If you think chefs are going too far with their rigid tasting menus and impossible reservation systems, you’ll love Corby Kummer’s description in February’s Vanity Fair of ambitious young chefs as “an army of fresh-faced Stalins” torturing us with their too-long, expensive tasting menus.
I’ve endured some terrible tastings. Boring, repetitive food, passive-aggressive servers, mind-numbing gaps between courses. Mistakes of any kind tend to be amplified because the restaurant is showing us more food, and over a longer period of time.
But I’ve also been delighted. Paying a skilled, thoughtful chef to cook whatever she likes for you is one of the finest legal ways for a human to relax.
In his provocative piece, Kummer points out that when it comes to extraordinarily long tastings, “the diner is essentially strapped into a chair and expected to be enraptured for a minimum of three and often four and five hours, and to consume dozens of dishes.”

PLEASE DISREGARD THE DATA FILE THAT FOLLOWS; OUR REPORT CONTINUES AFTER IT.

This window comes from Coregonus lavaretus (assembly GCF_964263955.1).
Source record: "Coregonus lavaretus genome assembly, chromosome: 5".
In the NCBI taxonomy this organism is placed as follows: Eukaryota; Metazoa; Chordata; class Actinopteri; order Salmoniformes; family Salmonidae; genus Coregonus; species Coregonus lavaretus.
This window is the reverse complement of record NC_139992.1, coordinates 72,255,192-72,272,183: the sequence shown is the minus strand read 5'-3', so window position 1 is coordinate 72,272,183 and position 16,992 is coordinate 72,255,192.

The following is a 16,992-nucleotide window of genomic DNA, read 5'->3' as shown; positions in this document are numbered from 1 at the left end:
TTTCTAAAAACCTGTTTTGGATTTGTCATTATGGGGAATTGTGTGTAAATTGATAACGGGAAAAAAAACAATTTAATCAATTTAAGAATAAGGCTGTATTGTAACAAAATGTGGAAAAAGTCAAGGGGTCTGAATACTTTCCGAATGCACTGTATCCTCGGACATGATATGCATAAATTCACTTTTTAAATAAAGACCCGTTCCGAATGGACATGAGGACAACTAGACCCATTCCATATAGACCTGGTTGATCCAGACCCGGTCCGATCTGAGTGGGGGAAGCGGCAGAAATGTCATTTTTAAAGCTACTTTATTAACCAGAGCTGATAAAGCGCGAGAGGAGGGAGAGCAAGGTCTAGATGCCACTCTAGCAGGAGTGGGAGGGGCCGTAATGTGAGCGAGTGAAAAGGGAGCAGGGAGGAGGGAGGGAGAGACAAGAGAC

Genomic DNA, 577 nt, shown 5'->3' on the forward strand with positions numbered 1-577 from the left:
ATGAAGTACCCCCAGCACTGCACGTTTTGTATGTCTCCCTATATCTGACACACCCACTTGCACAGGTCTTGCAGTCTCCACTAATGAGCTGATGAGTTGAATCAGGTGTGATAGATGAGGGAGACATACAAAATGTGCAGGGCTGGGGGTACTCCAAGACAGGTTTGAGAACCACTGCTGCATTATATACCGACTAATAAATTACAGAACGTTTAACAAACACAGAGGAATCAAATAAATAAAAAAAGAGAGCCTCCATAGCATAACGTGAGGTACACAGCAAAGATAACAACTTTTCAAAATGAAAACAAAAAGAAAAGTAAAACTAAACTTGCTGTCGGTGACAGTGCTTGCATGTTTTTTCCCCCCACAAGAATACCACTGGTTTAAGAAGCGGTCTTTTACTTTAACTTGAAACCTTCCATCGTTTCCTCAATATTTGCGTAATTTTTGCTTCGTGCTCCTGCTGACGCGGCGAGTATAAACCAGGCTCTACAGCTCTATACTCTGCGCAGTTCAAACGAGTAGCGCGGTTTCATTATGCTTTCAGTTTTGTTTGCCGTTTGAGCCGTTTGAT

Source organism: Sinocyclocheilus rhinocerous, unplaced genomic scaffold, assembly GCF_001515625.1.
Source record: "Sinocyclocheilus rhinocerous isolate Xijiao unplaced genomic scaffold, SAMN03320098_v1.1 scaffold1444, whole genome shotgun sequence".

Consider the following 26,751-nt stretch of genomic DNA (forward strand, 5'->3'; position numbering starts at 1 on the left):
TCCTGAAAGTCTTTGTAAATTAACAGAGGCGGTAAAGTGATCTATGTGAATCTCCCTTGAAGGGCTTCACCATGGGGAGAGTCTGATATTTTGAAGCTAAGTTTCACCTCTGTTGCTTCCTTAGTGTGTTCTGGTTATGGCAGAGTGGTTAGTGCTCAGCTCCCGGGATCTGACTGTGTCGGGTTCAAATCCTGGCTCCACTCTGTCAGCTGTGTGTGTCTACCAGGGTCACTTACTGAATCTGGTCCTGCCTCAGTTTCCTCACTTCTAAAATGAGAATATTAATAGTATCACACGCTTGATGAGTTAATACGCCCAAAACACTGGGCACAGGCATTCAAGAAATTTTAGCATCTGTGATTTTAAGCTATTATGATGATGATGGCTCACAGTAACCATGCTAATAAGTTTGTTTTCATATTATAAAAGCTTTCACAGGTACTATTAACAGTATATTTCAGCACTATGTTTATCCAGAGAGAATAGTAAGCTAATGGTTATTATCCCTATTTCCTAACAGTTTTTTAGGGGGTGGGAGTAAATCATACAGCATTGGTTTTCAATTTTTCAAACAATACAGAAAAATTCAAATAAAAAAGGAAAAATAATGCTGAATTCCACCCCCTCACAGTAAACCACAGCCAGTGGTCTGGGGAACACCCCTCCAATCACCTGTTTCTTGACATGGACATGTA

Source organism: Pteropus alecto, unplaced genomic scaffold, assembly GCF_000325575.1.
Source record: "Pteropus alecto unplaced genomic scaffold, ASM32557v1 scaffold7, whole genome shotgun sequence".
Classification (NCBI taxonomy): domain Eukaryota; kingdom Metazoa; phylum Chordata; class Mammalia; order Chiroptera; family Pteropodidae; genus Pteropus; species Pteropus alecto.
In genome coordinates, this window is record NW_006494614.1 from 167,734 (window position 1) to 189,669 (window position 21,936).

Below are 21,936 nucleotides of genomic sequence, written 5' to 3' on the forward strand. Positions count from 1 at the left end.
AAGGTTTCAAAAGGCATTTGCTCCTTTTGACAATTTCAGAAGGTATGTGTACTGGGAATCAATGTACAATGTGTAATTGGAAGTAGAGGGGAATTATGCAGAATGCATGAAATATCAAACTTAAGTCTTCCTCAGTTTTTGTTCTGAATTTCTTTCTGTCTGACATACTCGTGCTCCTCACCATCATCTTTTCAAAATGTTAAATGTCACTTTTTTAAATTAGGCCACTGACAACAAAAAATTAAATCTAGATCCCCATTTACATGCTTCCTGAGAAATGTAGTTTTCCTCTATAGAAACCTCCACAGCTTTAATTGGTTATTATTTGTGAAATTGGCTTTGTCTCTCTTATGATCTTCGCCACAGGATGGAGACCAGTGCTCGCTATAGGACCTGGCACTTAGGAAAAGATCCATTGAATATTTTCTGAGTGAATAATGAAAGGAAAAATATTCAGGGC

But hey, when the restaurant actually knows what it’s doing, is that really so terrible? Fine tastings can interrupt the tedium of the everyday, just for a few hours, turning diners into pleasure receptacles.
And while a few are getting a bit absurd and unwieldy, not all tastings are sprawling, expensive things — you’ll find George Mendes serves a fine tasting at Aldea for $85; Aska’s new tasting is $65.
Lucky for us, many chefs aren’t obsessed with celebrity, but with cooking. Their tastings may reveal years of work, studied traditions and techniques, broken rules, a sense of humor, an eagerness to please us, and even, sometimes, a reasonable expectation of our attention spans and appetites.
Those tasting menus remind me that the form is still exciting. In fact, I’ve made it a New Year’s resolution to cover them here a bit more than I did in 2012. We’ll see what we can find (fingers crossed, it’s not Stalin).